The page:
Free EB-5 Evaluation

Targeted Employment Area (TEA) Designation

TEA designation is critical for any EB-5 project in the market today

In today’s EB-5 market, getting an EB-5 project location designated as a targeted employment area (TEA) is important for successfully attracting EB-5 investors. If an EB-5 project is located in a TEA, the required EB-5 investment amount is only $900,000 as opposed to $1.8 million for a project not located in a TEA. Since the vast majority of EB-5 investors are primarily motivated to invest in an EB-5 project to acquire a green card, they typically have no compelling reason to risk twice as much capital in an EB-5 investment project.

To be officially designated as a TEA, an EB-5 project must be located in either (i) a rural area or (ii) a location experiencing a high unemployment rate at least 50% above the national average. When an EB-5 investor submits an I-526 immigration petition, verifiable third-party evidence and documentation are included in the petition to demonstrate that the EB-5 project and the investor qualify at the $900,000 investment level. For EB-5 investors who choose to invest in a USCIS-approved regional center, the available projects will most likely be located in TEAs.

(i) High unemployment TEA designations

To be designated as a high unemployment TEA, an EB-5 project must be located in an area with an unemployment rate of at least 150% of the U.S. national average. Since the U.S. national average unemployment rate for 2018 was 3.9%, the required unemployment rate threshold for a high unemployment TEA is 5.9% in 2019 (150% of the 3.9% unemployment rate).

TEA Map Promo Image 1.4.2016

Click Image to View the TEA Map

(ii) TEA qualification in rural areas

EB-5 project locations must meet a specific set of requirements to qualify as a rural TEA. The EB-5 project in question must not be located within a metropolitan statistical area (MSA) as labeled by the U.S. Office of Management and Budget.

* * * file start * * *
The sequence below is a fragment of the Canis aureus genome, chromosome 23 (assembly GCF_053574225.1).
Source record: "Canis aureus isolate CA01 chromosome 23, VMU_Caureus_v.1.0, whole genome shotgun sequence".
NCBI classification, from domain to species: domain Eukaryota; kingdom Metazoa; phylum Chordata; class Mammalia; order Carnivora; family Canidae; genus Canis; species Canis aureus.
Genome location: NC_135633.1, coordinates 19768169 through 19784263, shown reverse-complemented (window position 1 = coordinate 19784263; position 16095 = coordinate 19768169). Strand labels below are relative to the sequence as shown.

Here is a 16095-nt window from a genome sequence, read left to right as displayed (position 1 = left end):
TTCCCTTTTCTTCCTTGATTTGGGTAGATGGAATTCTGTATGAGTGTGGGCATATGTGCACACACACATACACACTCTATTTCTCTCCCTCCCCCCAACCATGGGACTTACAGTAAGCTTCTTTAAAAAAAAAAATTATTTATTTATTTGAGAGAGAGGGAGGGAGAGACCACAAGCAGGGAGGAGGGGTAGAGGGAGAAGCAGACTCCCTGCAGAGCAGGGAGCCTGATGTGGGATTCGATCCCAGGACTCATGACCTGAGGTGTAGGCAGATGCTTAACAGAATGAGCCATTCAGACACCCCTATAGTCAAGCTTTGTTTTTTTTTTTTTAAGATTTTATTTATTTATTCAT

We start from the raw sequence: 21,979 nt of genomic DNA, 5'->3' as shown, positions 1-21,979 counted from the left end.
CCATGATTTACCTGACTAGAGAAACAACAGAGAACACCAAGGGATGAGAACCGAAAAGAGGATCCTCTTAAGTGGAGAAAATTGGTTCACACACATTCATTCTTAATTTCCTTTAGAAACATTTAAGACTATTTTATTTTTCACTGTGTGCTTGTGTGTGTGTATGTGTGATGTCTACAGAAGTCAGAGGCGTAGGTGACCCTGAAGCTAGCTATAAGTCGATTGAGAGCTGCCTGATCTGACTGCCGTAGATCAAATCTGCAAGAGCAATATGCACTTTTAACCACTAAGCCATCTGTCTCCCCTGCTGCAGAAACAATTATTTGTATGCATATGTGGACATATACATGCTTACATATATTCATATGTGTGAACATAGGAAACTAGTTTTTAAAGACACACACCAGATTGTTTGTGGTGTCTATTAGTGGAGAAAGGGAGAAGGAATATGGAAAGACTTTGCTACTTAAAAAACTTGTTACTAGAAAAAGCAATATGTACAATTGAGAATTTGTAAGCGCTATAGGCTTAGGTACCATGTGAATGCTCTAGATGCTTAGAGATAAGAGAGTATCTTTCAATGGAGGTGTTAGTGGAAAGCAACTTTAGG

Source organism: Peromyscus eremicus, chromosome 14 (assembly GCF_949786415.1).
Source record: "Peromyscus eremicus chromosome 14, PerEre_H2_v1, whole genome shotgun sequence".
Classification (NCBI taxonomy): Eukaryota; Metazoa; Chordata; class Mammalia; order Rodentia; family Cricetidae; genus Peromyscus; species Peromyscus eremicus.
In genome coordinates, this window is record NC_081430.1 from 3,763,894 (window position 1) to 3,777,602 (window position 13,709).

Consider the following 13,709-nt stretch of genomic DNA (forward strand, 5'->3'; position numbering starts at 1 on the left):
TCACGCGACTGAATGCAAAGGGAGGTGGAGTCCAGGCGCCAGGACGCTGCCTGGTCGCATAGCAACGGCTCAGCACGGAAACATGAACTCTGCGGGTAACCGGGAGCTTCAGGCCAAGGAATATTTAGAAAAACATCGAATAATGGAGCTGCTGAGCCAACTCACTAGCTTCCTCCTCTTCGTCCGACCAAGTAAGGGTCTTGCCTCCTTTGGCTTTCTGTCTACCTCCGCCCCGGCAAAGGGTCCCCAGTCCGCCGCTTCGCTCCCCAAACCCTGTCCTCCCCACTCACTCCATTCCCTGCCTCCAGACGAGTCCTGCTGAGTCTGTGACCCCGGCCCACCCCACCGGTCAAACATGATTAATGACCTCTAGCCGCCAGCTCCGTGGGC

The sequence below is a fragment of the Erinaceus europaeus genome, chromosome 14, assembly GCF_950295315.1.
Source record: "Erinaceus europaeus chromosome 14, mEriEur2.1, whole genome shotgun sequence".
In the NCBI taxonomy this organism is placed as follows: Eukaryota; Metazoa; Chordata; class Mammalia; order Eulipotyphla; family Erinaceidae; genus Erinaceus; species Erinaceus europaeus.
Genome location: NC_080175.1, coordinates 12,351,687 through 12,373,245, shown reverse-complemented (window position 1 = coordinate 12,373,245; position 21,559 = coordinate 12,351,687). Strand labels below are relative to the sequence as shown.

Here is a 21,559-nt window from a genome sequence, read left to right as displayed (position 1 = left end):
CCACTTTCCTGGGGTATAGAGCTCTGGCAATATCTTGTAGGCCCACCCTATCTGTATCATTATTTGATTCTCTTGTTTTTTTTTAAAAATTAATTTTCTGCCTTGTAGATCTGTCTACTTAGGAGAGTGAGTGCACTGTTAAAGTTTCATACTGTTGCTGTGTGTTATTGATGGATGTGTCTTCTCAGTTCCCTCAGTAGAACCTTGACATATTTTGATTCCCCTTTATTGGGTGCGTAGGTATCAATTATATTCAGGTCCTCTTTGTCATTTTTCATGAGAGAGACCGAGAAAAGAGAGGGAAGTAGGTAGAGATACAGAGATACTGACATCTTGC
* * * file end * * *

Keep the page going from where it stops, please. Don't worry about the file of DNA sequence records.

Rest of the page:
Additionally, the EB-5 project must not be on the outskirts of a town or city that has a population of 20,000 or more residents as determined by the most recent decennial U.S. Census. If an EB-5 project location qualifies as a rural area at the time of the EB-5 investor’s I-526 submission to USCIS or at the time the investor makes his or her investment in the new commercial enterprise, the location will be recognized by USCIS as an official TEA.

For an EB-5 project location to qualify as a rural TEA, the EB-5 investor’s I-526 petition must include documentation that demonstrates that the EB-5 project location qualifies as a rural TEA as set forth by USCIS and described above.

USCIS approval of TEA designations

TEA designations are reviewed by USCIS as part of each individual investor’s I-526 application process. TEAs are also reviewed as part of the I-924 project exemplar process for EB-5 projects in TEAs seeking preapproval from USCIS. The EB-5 visa applicant or EB-5 project sponsor must provide sufficient evidence that the EB-5 project in question is located within a rural or high unemployment TEA by submitting third-party evidence. Several forms of evidence can be used to justify that an EB-5 project and associated investments will occur within a TEA.

Acceptable forms of evidence for TEA designation by USCIS:

1. Geographic and population data from the U.S. Office of Management and Budget that demonstrate that an area qualifies as a rural TEA

2. Current unemployment data and statistics from the U.S. Bureau of Labor Statistics Local Area Unemployment Statistics (LAUS) office that justify a high unemployment TEA

3. Other statistical documentation on the local area unemployment situation and population that justifies a high unemployment TEA

If an EB-5 project chooses to pursue the $1.8 million EB-5 investment amount, the TEA designation process is unnecessary. Evidence of a qualifying TEA is only required by USCIS for EB-5 investors and EB-5 projects when a $900,000 EB-5 investment is made.

If Your Project Qualifies as a TEA, The Next Step is to Order a Report

Our TEA Report provides USCIS with a detailed, easy to follow analysis of the census tract assembly methodology and calculation needed to meet the USCIS unemployment EB-5 TEA requirements.